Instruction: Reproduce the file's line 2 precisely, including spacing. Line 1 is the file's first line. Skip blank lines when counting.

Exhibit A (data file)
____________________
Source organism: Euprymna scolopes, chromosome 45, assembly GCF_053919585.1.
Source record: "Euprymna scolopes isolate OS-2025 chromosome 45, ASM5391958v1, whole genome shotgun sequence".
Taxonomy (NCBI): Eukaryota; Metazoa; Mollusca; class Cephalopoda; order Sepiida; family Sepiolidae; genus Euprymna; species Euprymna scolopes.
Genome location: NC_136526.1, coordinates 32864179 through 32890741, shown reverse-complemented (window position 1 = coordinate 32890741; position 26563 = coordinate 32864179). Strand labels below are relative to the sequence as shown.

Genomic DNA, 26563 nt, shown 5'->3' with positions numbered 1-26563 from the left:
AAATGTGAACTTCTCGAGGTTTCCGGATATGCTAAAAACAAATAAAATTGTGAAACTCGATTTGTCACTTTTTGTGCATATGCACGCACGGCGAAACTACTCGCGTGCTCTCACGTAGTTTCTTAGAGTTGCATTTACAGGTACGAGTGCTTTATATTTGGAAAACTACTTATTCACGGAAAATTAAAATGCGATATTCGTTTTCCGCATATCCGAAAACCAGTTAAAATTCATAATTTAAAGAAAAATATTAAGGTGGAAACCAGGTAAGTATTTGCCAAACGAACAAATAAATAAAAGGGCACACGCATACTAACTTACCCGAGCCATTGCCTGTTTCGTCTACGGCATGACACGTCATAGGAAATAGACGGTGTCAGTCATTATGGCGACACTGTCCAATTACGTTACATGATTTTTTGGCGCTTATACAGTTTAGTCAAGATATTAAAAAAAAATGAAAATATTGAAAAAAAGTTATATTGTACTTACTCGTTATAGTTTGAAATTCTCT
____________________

Source record: "Euprymna scolopes isolate OS-2025 chromosome 45, ASM5391958v1, whole genome shotgun sequence".